Building a scalable time-series database on PostgreSQL
Today everything is instrumented, generating more and more time-series data streams that need to be monitored and analyzed. When it comes to storing this data, many developers often start with some well-trusted system like PostgreSQL, but when their data hits a certain scale, give up its query power and ecosystem by migrating to some NoSQL or other "modern" time-series architecture. They face the traditional trade-off: query power or scale. In this talk, I describe why this perceived trade-off isn't necessary, and how we've built an efficient, scalable time-series database engineered up from PostgreSQL. In particular, the nature of time-series workloads one finds in devops, monitoring, IoT, finance, and elsewhere -- inserting new data about recent events -- presents very different demands than general transactional (OLTP) workloads. We've architected our time-series database to take advantage of and embrace these differences. The system architecture automatically partitions data across both time and space, even though it exposes the illusion of a single continuous table -- a hypertable -- across all of your data spread across one or many servers. Its distributed query optimizations both hide the fact that users are interacting with many “chunks” of data, which are right-sized by volume and time constraints, and minimize which and how chunks are accessed to answer queries. In fact, the database supports "full SQL" against this hypertable (e.g., secondary indexes, rich query predicates and group bys, aggregations, windowing functions, CTEs, JOINs). Through performance benchmarks, I show how the database scales much better than PostgreSQL, even on a single node. In particular, by appropriately sizing chunks, it avoids the "performance cliff" that vanilla PostgreSQL experiences once reaching table sizes of 10s-100s of millions of rows, while offering some compelling query performance improvements. The database is implemented as a PostgreSQL extension, released under the Apache 2 license. A single-node beta release is available on GitHub, with the clustered version under development.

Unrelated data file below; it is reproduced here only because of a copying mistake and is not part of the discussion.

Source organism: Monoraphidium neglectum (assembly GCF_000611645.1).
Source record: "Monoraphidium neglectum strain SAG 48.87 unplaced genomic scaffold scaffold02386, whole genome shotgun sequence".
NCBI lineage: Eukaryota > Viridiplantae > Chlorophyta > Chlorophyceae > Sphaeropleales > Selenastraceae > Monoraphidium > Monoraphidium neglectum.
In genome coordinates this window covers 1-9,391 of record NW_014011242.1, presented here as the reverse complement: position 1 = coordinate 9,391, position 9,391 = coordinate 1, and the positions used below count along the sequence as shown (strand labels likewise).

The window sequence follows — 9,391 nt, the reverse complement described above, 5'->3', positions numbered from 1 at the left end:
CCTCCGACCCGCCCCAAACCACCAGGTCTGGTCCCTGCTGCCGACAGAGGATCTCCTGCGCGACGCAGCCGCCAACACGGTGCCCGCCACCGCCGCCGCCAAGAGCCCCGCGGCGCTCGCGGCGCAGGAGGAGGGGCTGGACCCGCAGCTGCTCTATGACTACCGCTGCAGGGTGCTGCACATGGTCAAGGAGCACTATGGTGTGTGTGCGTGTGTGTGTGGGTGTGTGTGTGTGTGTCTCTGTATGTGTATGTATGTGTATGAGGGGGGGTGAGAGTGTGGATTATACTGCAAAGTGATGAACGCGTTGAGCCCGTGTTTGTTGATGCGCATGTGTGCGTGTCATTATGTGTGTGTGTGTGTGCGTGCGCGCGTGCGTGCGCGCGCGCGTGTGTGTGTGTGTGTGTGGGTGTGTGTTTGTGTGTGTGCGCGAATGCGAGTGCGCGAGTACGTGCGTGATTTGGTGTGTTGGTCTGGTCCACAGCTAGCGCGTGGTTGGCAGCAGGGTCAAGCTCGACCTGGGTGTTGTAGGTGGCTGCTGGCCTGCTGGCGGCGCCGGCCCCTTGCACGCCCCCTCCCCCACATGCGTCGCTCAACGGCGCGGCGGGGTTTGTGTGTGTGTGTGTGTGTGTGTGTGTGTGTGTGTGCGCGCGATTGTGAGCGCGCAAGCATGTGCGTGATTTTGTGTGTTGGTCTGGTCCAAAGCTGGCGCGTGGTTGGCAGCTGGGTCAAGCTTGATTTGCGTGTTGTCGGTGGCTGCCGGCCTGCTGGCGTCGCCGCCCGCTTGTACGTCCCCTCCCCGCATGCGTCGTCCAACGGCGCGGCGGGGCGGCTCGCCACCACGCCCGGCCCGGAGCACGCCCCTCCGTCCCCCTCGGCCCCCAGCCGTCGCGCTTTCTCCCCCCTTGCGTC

Co-founder/CTO, Timescale - Professor of Computer Science, TimescaleDB
Michael J. Freedman is a Professor in the Computer Science Department at Princeton University, as well as the co-founder and CTO of Timescale, building an open-source database that scales out SQL for time-series data. His work broadly focuses on distributed systems, networking, and security. Freedman developed and operated several self-managing systems -- including CoralCDN, a decentralized content distribution network, and DONAR, a server resolution system that powered the FCC's Consumer Broadband Test -- which reached millions of users daily. Freedman's work on IP geolocation and intelligence led him to co-found Illuminics Systems, which was acquired by Quova (now part of Neustar) in 2006. His work on programmable enterprise networking (Ethane) helped form the basis for the OpenFlow / software-defined networking (SDN) architecture. Freedman is also a technical advisor to Blockstack, building decentralized services leveraging the blockchain. Honors include a Presidential Early Career Award for Scientists and Engineers (PECASE, given by President Obama), Sloan Fellowship, NSF CAREER Award, Office of Naval Research Young Investigator Award, DARPA Computer Science Study Group membership, and multiple award publications. Prior to joining Princeton in 2007, he received his Ph.D. in computer science from NYU's Courant Institute and his S.B. and M.Eng. degrees from MIT.